The Difference Between VST and VSTi Explained

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The world of music production is a vast and intricate one, and within it lies the difference between VST and VSTi plugins. Allow me to shed some light on this topic for you.

VST and VSTi Plugins are two different applications based on the same Virtual Studio Technology platform.

VST, or Virtual Studio Technology, is a digital software that allows us to harness the power of audio effects and virtual instruments in a digital audio workstation. Developed by Steinberg Media Technologies in 1996, VST is a tool that has revolutionized the way we produce music.

But, as we delve deeper, we encounter another player in the field – the VSTi plugin. These plugins generate sounds based on MIDI data, a different yet equally important aspect of music production.

As we explore the Virtual Studio Technology platform, we see that the VST and VSTi plugins serve different purposes and offer unique capabilities for the modern music producer. Understanding the distinctions between them is vital in mastering the art of music production, a true symphony of technology and creativity.

What Is a VSTi?

Allow me to take you on a journey back in time to the late 1990s, when Steinberg introduced a revolutionary technology, the VSTi. This extension of the original VST specification allowed for the acceptance of MIDI data, opening up a world of possibilities in music production.

VSTi emulates the sounds of real musical instruments, allowing us to create music from scratch. Imagine being able to produce the sound of a grand piano or a string orchestra, all from the comfort of your own studio. It is a truly remarkable technology.

Take for example, the virtual analog synthesizer, Sylenth1.

Sylenth1 by Lennar Digital
Sylenth 1

In this VSTi plugin, there’s an Oscillators section at the top.

Oscillators in Sylenth1
Oscillators in Sylenth1

Oscillators are Tone Generators. They produce sound based on the MIDI data they receive. 

The audio signal path goes like this:

Difference between VST and VSTi
VSTi signal path

If you play notes on a MIDI keyboard, your DAW receives MIDI messages. Your DAW records the MIDI. Now you can add a VST instrument (VSTi) to the track. Playback the track and the recorded MIDI data will be used to play the VST instrument. It is now possible to change the sound being played to be an organ, strings, marimba, vibraphone, etc. 

VSTi Plugins offer virtually unlimited capabilities, which is their main advantage. 

VSTi plugins can emulate synths like the Moog Voyager, Yamaha CS-80, Hammond B3, etc. These synths are expensive, so most people can’t afford them. There are lots of free and premium VSTi plugins out there. They’re usually more affordable than the physical hardware they emulate.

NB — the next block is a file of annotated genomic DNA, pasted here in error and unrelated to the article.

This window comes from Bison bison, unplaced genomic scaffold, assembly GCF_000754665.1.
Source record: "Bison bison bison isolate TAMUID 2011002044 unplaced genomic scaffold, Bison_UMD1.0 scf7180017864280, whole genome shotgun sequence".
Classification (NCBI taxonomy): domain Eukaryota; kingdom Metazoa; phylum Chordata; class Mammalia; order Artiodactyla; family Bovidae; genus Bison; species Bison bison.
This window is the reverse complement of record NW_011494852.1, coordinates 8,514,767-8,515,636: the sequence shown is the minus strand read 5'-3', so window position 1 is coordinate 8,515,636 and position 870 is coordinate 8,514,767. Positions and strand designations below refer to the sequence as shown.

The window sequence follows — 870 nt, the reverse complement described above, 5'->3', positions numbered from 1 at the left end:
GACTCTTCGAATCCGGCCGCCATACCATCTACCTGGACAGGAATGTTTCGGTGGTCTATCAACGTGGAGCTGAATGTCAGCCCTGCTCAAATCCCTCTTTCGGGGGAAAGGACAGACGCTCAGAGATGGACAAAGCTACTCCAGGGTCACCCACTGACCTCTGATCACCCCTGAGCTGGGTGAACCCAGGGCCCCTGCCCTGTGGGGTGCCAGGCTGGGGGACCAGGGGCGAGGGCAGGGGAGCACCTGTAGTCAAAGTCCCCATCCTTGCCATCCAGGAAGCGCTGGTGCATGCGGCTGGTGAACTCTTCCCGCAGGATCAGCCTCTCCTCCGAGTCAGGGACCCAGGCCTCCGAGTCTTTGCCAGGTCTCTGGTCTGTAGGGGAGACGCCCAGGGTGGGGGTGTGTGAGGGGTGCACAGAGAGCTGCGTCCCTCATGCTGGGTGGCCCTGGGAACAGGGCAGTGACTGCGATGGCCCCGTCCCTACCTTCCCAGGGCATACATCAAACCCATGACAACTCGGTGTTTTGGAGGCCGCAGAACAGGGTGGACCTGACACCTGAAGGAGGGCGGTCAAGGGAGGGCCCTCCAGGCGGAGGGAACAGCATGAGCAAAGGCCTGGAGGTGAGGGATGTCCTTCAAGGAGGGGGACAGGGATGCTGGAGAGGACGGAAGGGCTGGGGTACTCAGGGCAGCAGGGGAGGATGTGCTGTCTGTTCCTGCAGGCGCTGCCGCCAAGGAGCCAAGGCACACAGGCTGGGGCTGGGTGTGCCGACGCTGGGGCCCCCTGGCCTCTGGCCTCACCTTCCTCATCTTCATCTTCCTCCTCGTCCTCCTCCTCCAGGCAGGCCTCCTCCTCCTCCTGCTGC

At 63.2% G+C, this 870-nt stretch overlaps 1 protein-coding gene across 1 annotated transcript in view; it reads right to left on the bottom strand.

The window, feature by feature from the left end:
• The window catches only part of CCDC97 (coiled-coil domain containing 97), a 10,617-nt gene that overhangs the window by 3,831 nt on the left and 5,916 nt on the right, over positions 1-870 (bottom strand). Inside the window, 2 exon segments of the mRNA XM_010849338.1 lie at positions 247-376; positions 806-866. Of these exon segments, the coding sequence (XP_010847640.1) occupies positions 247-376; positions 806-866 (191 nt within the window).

Space is another reason to use VSTi plugins over physical instruments. You can record music using a computer and VSTi plugins if you don’t have a large studio space.

Therefore, everyone can download it at home and create studio-quality music.

Almost every instrument that exists in physical form is available in VSTi .

What is VSTfx?

VSTi Plugins create audio from scratch, while VST effects plugins alter that audio

For Example:

You probably use an equalizer the most when mixing and mastering. It can only modify existing sounds, not create a new one.

The audio signal path goes like this:

Difference between VST and VSTi
VST signal path

Hardware outboard gear can be emulated by VSTfx, including: 

  • Compressors¬†
  • Delays
  • Reverbs
  • Expanders¬†
  • Equalizers
  • Maximizers

Like many VSTi plugins, these plugins are modeled after real, physical effects hardware.

Most DAWs offer some built-in capabilities for adding effects and fine-tuning your mix. But VST effects plugins give you a whole new level of flexibility. Essentially, they do the same job as expensive, bulky audio processors that you would normally find in a studio rack.

The VST effects plugin can be used to add any kind of effect to an audio track. You can use effects plugins to add a simple reverb or pan, or even recreate the sounds of the 80s in a synth-wave track.

VST’s Future

Despite being over twenty years old, the VST continues to thrive. Updates to the VST interface happen frequently, but there has never been an update quite as revolutionary as the VSTi update.

VST3 is also a huge update from VST. The main difference between VST and VST3 is CPU usage. 

Most DAWs nowadays support the VST/VSTi interface, so if you decide to change DAWs in the future, all your plugins should be transferable. The availability of high-quality virtual instruments will benefit your future music projects.

A few Final Words on the Difference Between VST and VSTi Plugins

Independent producers had to use expensive hardware audio units before VST was invented. 

Digital signal processing allows VST Plugins to replicate these hardware audio units in software. Today, both amateurs and professionals use VST plugins as part of their setups.

There are countless VST effects plugins, such as reverbs, delays, and synthesizers, produced by music software companies in 2022. As a result, you can get a more professional sound from your DAW. It is my hope that now you have a better understanding of the difference between VST and VSTi.

William Menard

William Menerd has been producing music for almost 18 years. His acquired experience has led him to want to join InMusician, and he would like to allow others to benefit from his knowledge.

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